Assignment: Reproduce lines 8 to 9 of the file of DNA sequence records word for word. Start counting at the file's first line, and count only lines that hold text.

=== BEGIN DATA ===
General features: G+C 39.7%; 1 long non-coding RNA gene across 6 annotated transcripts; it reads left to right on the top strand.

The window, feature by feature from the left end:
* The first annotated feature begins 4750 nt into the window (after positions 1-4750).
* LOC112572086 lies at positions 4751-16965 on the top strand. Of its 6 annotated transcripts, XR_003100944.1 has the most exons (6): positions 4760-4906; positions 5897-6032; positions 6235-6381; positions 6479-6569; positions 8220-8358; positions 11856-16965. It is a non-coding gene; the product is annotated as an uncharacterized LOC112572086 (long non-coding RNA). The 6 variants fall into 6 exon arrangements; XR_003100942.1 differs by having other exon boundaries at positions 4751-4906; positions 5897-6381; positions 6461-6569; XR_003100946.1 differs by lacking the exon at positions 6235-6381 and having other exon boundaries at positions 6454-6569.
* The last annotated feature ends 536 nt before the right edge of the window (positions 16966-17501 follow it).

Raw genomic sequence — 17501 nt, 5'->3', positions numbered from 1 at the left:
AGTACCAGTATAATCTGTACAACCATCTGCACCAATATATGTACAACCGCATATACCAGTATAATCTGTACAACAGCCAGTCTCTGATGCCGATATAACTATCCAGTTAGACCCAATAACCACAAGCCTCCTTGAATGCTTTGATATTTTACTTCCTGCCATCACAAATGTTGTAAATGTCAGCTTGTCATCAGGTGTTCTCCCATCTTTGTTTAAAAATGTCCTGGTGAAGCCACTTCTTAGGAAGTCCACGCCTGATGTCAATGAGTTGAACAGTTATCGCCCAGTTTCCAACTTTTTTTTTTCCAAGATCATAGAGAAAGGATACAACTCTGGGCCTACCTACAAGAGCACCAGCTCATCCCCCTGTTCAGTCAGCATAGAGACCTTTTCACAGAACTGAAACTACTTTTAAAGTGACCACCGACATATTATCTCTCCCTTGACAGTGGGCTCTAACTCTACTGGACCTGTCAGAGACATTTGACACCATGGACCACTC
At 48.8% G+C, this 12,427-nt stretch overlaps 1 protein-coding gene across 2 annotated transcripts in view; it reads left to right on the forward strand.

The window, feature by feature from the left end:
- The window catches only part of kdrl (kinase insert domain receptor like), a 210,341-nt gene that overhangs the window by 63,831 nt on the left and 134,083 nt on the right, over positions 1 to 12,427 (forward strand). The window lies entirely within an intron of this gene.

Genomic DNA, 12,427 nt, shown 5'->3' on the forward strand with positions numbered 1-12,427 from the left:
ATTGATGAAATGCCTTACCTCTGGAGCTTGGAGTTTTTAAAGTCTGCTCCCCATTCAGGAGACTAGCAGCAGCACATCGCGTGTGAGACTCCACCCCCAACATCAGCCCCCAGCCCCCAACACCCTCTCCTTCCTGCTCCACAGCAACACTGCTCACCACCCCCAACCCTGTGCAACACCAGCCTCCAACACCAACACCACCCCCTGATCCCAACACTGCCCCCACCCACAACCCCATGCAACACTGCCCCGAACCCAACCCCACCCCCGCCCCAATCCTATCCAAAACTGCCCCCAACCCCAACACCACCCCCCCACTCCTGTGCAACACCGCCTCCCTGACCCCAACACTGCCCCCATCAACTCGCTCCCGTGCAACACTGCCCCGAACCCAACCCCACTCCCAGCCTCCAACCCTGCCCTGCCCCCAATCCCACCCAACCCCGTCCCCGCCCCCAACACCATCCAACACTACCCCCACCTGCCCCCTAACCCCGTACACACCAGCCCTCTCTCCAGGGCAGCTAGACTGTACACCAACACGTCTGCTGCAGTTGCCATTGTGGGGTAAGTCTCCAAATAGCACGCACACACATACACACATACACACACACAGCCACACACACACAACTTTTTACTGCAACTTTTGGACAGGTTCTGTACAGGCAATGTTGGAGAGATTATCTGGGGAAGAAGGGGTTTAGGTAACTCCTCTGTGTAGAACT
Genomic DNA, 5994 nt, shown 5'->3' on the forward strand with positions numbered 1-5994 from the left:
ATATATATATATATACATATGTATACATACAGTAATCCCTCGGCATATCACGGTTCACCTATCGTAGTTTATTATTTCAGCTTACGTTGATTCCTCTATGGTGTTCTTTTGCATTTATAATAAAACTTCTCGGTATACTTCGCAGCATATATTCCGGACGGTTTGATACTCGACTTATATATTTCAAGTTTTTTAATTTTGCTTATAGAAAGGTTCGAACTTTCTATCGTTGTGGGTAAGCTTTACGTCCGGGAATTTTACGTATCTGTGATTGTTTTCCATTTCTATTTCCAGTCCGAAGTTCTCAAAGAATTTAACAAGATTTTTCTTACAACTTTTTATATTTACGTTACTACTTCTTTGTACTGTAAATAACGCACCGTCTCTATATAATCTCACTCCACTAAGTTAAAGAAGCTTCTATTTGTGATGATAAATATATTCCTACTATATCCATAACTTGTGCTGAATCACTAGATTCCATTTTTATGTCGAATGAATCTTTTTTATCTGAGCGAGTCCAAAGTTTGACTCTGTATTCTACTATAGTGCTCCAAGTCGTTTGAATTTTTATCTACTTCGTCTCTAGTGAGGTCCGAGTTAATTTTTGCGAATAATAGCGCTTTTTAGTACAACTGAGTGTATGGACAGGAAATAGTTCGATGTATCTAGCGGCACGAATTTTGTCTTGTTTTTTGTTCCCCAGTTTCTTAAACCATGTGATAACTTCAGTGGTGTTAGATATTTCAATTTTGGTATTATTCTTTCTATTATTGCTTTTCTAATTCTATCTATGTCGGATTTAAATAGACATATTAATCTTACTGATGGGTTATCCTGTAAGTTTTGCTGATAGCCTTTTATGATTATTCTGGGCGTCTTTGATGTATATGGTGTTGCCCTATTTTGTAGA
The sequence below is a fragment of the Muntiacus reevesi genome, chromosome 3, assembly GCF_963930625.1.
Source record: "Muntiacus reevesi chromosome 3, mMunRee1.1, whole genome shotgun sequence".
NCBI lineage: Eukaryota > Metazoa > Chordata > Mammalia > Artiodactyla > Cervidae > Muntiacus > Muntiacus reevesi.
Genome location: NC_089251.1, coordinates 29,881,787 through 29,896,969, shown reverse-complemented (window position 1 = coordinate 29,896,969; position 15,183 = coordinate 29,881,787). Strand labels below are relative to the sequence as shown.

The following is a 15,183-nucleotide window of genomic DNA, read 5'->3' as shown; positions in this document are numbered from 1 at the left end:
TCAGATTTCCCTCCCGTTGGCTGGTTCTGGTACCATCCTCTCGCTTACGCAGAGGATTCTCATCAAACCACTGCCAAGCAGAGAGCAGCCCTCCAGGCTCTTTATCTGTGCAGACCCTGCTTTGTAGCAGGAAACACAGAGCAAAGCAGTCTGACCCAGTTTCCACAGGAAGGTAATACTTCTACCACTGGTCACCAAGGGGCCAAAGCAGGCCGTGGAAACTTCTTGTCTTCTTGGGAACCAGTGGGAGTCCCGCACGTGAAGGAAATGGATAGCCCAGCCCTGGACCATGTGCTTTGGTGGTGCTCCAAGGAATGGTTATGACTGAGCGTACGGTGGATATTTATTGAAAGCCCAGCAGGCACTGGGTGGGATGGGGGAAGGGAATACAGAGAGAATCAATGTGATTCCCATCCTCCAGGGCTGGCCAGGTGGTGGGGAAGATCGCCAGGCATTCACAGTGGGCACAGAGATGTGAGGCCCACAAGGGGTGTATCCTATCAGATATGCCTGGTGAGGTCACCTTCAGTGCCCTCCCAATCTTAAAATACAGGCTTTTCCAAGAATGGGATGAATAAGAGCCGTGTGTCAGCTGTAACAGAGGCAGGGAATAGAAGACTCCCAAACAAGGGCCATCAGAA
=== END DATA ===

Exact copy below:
At 48.8% G+C, this 12,427-nt stretch overlaps 1 protein-coding gene across 2 annotated transcripts in view; it reads left to right on the forward strand.

The window, feature by feature from the left end: